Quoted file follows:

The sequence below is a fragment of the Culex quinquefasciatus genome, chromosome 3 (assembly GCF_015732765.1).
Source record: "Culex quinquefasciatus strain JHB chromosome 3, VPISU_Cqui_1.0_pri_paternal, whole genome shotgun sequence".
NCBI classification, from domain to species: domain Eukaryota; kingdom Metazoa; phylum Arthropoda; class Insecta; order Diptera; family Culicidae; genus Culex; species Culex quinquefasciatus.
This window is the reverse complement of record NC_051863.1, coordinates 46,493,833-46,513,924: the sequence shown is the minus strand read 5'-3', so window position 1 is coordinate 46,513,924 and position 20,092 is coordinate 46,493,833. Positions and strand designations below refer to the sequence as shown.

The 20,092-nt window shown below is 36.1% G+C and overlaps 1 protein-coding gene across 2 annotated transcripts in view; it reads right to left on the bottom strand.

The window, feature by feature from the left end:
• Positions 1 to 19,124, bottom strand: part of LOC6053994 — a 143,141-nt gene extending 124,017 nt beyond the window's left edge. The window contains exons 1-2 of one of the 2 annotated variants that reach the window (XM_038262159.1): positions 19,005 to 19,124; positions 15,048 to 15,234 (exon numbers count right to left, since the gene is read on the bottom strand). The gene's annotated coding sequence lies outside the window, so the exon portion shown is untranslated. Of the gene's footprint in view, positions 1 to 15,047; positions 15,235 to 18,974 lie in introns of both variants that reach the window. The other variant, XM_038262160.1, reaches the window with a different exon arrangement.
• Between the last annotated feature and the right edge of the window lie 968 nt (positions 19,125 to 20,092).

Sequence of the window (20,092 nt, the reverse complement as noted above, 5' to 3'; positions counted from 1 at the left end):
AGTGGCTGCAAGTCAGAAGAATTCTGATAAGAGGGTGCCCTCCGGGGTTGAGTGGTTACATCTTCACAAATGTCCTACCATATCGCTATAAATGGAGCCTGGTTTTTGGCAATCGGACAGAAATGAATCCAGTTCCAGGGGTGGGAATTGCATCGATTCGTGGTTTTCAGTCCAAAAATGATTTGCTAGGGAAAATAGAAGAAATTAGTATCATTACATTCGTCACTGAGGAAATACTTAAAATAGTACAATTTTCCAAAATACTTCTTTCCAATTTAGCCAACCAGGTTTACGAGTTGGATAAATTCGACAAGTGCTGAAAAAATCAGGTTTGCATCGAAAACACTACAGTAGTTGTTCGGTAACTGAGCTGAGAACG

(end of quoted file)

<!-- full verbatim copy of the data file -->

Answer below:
The sequence below is a fragment of the Culex quinquefasciatus genome, chromosome 3 (assembly GCF_015732765.1).
Source record: "Culex quinquefasciatus strain JHB chromosome 3, VPISU_Cqui_1.0_pri_paternal, whole genome shotgun sequence".
NCBI classification, from domain to species: domain Eukaryota; kingdom Metazoa; phylum Arthropoda; class Insecta; order Diptera; family Culicidae; genus Culex; species Culex quinquefasciatus.
This window is the reverse complement of record NC_051863.1, coordinates 46,493,833-46,513,924: the sequence shown is the minus strand read 5'-3', so window position 1 is coordinate 46,513,924 and position 20,092 is coordinate 46,493,833. Positions and strand designations below refer to the sequence as shown.

The 20,092-nt window shown below is 36.1% G+C and overlaps 1 protein-coding gene across 2 annotated transcripts in view; it reads right to left on the bottom strand.

The window, feature by feature from the left end:
• Positions 1 to 19,124, bottom strand: part of LOC6053994 — a 143,141-nt gene extending 124,017 nt beyond the window's left edge. The window contains exons 1-2 of one of the 2 annotated variants that reach the window (XM_038262159.1): positions 19,005 to 19,124; positions 15,048 to 15,234 (exon numbers count right to left, since the gene is read on the bottom strand). The gene's annotated coding sequence lies outside the window, so the exon portion shown is untranslated. Of the gene's footprint in view, positions 1 to 15,047; positions 15,235 to 18,974 lie in introns of both variants that reach the window. The other variant, XM_038262160.1, reaches the window with a different exon arrangement.
• Between the last annotated feature and the right edge of the window lie 968 nt (positions 19,125 to 20,092).

Sequence of the window (20,092 nt, the reverse complement as noted above, 5' to 3'; positions counted from 1 at the left end):
AGTGGCTGCAAGTCAGAAGAATTCTGATAAGAGGGTGCCCTCCGGGGTTGAGTGGTTACATCTTCACAAATGTCCTACCATATCGCTATAAATGGAGCCTGGTTTTTGGCAATCGGACAGAAATGAATCCAGTTCCAGGGGTGGGAATTGCATCGATTCGTGGTTTTCAGTCCAAAAATGATTTGCTAGGGAAAATAGAAGAAATTAGTATCATTACATTCGTCACTGAGGAAATACTTAAAATAGTACAATTTTCCAAAATACTTCTTTCCAATTTAGCCAACCAGGTTTACGAGTTGGATAAATTCGACAAGTGCTGAAAAAATCAGGTTTGCATCGAAAACACTACAGTAGTTGTTCGGTAACTGAGCTGAGAACG